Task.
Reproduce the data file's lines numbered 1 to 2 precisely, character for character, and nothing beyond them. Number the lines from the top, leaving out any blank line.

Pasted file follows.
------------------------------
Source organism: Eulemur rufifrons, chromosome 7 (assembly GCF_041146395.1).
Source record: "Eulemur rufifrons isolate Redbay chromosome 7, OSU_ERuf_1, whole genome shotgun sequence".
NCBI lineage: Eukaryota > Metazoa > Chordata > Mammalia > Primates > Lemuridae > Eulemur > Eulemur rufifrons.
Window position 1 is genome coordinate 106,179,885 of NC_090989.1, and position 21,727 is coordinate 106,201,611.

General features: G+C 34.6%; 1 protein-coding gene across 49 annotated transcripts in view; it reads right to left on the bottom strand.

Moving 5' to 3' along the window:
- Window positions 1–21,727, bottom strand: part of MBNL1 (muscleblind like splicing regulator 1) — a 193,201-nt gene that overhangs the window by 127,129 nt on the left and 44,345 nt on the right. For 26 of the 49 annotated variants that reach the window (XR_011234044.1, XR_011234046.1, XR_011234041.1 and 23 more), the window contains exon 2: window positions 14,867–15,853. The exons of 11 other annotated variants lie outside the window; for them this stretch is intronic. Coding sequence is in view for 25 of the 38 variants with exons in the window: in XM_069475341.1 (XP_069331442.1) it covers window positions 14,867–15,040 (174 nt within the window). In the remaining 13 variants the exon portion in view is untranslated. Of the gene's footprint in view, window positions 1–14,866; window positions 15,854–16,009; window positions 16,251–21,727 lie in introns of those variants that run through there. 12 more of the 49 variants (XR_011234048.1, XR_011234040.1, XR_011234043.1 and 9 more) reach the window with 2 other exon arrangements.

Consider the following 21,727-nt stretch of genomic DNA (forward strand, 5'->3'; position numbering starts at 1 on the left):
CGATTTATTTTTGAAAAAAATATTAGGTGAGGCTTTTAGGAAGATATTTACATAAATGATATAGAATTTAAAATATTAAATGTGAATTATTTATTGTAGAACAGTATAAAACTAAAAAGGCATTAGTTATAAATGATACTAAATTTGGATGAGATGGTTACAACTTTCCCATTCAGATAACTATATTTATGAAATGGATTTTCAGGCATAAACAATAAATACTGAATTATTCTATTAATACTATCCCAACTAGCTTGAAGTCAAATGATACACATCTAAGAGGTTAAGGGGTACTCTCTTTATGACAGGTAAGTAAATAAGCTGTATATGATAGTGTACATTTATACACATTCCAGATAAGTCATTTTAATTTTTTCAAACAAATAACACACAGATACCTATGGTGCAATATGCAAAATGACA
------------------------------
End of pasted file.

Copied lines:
Source organism: Eulemur rufifrons, chromosome 7 (assembly GCF_041146395.1).
Source record: "Eulemur rufifrons isolate Redbay chromosome 7, OSU_ERuf_1, whole genome shotgun sequence".